Markets are what make Latin America go round. There are the touristy artisan markets, boasting handmade tapestries, rainbows of woven products, entire blocks filled with jewerly, carved gourds, dolls, belts, hats, and of course, here in Peru innumeral products made with the coveted (and often faked) baby alpaca wool.
Then there are the practical markets, where the locals go to find everything they could possibly need. Think Walmart, Peruvian style. Like Walmart, the Peruvians value one-stop shopping. Not only does the market include nearly everything you can imagine among it’s goods, but you will find that stalls are organized by the type of product they sell.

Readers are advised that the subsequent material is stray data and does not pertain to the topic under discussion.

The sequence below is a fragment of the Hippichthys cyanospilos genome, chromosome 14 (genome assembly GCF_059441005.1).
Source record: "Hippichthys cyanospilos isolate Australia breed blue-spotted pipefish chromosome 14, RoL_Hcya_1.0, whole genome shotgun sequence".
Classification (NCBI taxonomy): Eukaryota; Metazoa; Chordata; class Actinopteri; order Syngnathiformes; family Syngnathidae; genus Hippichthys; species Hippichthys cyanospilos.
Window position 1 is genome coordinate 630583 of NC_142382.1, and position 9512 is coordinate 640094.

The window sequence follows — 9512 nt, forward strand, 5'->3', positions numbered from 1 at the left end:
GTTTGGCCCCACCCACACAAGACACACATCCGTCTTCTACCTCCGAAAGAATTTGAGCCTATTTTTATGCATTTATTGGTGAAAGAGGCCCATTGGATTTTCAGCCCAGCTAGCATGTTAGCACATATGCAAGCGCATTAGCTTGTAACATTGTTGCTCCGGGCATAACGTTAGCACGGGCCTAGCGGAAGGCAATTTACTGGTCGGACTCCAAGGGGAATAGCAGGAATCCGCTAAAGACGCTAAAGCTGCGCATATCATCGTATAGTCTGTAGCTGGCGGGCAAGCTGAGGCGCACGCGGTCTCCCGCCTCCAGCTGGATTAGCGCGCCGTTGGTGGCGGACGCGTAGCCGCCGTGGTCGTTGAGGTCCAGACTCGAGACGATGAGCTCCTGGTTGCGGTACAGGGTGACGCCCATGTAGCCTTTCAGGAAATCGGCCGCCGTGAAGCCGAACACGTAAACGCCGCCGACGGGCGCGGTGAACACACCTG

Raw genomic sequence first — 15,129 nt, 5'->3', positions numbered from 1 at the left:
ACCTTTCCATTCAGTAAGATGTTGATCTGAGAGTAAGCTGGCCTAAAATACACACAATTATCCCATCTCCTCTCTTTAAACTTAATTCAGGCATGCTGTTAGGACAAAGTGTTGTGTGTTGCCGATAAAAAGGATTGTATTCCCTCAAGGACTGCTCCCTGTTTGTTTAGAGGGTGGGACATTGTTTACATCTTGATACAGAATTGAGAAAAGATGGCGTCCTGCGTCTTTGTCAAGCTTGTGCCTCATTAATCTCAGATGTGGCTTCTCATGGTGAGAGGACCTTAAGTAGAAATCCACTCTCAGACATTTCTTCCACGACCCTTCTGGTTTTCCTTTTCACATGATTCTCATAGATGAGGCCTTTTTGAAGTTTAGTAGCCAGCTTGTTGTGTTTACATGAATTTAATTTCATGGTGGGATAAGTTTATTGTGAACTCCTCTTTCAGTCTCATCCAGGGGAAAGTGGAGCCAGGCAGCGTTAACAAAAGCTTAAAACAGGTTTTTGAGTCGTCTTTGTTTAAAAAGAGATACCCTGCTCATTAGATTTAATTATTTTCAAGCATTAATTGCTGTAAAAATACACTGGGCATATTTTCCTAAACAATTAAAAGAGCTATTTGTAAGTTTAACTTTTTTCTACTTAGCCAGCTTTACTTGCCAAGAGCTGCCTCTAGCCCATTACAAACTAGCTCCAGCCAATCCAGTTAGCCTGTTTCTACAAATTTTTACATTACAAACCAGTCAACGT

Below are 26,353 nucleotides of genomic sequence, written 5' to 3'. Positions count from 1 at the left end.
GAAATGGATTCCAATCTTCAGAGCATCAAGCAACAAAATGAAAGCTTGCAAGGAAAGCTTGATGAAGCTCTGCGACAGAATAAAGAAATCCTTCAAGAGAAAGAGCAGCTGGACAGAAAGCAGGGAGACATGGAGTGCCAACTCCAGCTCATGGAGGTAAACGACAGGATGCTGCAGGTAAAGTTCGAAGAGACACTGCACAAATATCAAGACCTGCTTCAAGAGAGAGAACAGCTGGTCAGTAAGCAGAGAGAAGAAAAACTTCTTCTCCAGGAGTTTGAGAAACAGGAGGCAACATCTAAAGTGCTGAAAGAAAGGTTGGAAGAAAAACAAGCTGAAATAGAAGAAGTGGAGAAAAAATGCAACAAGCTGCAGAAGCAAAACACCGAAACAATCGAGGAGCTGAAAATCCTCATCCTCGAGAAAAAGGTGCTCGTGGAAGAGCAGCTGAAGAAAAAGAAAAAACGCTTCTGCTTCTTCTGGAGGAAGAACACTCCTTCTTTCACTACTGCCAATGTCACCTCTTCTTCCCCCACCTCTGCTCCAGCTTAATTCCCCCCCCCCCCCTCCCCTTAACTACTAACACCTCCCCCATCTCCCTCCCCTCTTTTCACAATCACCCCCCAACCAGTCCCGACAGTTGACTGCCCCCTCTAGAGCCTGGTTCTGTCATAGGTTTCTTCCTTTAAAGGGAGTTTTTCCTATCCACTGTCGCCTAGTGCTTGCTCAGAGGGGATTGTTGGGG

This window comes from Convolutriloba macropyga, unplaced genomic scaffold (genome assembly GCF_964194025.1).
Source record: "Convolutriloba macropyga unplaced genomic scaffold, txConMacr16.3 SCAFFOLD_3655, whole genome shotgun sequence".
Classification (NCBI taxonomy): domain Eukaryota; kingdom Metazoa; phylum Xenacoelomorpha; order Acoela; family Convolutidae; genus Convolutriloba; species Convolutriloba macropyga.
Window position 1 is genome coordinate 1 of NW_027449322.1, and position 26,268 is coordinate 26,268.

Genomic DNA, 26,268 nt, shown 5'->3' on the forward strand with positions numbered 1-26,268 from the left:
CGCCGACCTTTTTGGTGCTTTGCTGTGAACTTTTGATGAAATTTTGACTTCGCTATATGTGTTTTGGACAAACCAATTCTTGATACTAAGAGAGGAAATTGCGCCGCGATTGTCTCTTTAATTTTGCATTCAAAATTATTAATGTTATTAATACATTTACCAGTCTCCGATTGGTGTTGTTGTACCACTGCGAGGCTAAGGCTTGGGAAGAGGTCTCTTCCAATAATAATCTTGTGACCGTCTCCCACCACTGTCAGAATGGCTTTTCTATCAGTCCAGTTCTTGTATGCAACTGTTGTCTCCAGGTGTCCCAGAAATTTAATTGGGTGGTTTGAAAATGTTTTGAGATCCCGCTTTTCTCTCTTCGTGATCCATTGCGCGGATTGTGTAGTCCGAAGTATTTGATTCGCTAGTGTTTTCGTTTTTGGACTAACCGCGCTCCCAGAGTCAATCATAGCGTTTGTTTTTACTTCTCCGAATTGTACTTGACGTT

For example, if you happen to want a bag of rice, all you have to do is find the “Rice Aisle” and you will have your choice of 20 stalls, all selling white rice. Need some salt? Head down the “Grains and Salt” section and the aisle is lined with 50 kg bags of salt. How to chose among the 20 salt vendors? Usually it has to do with personal connections. Of course you’d stay loyal to your cousin’s brother’s sister-in-law. My first instinct was to “spread the wealth” by always stopping at a different “fresh squeezed orange juice” vendor, but I quickly learned that loyalty and interpersonal connection is what the system thrives on. Once you get a gold toothed smile out of the lady hand squeezing your oranges, you owe it to her to remain faithful. Otherwise, you send the message that something is wrong either with her oranges or with some part of the interpersonal relationship.